Many of us kept coin collections as kids, tucking nickels and dimes into the designated slots in cardboard holders, hoping for something worth a little more than face value. On May 24, when the D. Brent Pogue Collection Part IV goes off at New York's Sotheby's, it will outpace any young collector's wildest dream: an 1822 Half Eagle, estimated to sell for up to $7 million, and an 1804 dollar pegged at $7 million to $10 million. If they come close, their return on investment will be staggering. (The former coin was last purchased in 1982 for a mere $687,500.)
It may seem that absolutely no relationship exists between a youngster's hoarding of coins and the sale of these magnificent specimens of numismatics. But John Pack, executive director of consignments for Stack's Bowers Galleries, which is curating the sale, says the same sort of passion ignites both. Coins are durable pieces of history that have a visceral connection to "where they have been and who may have handled something like this."
While monetary value is implicit in coins, the lure for collectors is often very different±and personal. Pack points out that some seek coins that have a connection to coins of their youth, maybe thinking: "Gee, I remember I used to handle those coins on my paper route. Now, I can afford to collect them." Some have collections that center on anything and everything arising from one specific date. Others specialize in very individual specimens like coins that are toned, or colored, in specific ways.
Condition is not the be-all-and-end-all. Many collectors only want coins that have been circulated as "those are the ones that made the country run," says Pack. However, while the 1804 dollar slated for the upcoming sale never was circulated, it has an interesting backstory. Despite its date, it was struck circa 1834 for President Andrew Jackson as a diplomatic gift to the Sultan of Muscat. As dollar coins weren't made at that time, the Philadelphia Mint traced back to the last time they were produced and struck new copies.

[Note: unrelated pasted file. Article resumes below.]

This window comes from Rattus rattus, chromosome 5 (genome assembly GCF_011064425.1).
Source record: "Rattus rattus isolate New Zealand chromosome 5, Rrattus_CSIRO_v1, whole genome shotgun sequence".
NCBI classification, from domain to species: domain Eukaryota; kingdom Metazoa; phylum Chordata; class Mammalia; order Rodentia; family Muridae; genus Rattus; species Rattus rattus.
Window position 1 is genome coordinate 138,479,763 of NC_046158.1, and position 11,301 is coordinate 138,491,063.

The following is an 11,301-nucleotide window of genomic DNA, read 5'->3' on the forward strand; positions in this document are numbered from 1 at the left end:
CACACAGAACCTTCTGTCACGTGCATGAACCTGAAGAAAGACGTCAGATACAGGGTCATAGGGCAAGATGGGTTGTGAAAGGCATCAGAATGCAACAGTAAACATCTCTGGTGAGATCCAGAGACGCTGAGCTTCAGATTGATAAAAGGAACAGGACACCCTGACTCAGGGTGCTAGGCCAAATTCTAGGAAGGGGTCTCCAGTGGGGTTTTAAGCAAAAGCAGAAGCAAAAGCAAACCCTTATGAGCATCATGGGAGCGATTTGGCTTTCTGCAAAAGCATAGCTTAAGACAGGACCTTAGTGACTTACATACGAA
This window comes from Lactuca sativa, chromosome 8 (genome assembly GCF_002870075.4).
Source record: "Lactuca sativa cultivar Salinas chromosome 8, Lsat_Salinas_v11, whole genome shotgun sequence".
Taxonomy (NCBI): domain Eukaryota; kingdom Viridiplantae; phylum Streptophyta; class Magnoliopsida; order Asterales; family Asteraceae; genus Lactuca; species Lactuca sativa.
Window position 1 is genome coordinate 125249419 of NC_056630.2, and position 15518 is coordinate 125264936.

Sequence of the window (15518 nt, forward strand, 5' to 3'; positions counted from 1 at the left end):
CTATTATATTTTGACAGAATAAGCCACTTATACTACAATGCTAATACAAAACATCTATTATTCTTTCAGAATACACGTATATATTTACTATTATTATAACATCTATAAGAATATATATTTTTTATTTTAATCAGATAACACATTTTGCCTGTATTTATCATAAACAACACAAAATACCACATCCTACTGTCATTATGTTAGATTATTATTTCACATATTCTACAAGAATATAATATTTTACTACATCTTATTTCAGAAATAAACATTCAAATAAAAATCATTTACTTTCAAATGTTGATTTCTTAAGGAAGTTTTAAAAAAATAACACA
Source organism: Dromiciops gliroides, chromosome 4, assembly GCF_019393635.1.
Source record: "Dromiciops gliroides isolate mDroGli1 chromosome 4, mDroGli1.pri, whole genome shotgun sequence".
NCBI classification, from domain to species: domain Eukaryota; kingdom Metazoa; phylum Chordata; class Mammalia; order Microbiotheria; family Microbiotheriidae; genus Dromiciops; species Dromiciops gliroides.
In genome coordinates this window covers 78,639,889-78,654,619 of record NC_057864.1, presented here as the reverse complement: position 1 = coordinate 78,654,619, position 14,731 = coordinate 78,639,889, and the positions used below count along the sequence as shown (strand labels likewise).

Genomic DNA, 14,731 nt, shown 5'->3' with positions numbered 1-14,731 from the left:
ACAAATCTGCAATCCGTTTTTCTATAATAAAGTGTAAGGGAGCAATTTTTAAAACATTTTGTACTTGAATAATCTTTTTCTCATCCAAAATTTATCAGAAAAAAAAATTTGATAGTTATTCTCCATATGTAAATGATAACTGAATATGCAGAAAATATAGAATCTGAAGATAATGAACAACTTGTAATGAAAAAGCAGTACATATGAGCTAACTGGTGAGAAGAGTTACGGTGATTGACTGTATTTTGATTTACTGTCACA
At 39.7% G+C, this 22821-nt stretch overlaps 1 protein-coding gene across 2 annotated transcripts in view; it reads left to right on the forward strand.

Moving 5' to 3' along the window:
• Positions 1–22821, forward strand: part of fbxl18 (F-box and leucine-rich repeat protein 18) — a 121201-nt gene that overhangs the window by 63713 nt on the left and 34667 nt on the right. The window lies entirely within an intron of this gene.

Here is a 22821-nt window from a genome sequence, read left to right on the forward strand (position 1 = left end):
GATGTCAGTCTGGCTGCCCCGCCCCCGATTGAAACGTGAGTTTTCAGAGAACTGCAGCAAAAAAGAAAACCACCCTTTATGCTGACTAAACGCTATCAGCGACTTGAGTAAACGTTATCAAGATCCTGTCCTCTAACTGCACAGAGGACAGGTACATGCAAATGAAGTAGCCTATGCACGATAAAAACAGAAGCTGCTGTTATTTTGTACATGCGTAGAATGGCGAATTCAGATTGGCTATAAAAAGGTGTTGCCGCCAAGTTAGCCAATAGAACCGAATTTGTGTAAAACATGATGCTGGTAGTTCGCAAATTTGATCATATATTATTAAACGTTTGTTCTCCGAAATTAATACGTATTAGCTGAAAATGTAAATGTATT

While rarity contributes to value, it is balanced against how famous an item is. There are pieces that are much rarer than the aforementioned two, but don't approach them in notoriety and so are not as valuable. Provenance too is important, so collectors track very carefully who may have once owned a coin. And they crave the ones that have a story attached, says Pack. Part of his job is to track that down.
An "Antiques Roadshow" phenomenon also exists, and Pack welcomes inquiries from people who have coins that were dug up or found hidden in furniture. Most don't pan out, but it is not inconceivable that something "quite magnificent" may be discovered.
D. Brent Pogue pursued every U.S. coin ever struck, but Pack advises collectors to examine their own interests and focus on a period, a denomination or even a motif. Books on collecting are your first source of information—then go to dealers and auctioneers. The Smithsonian Institute also has a wealth of coins on display. However you get there, you're in good company. As Pack observes, it is the "hobby of kings," or at least people who can afford to own money with no intention of ever spending it.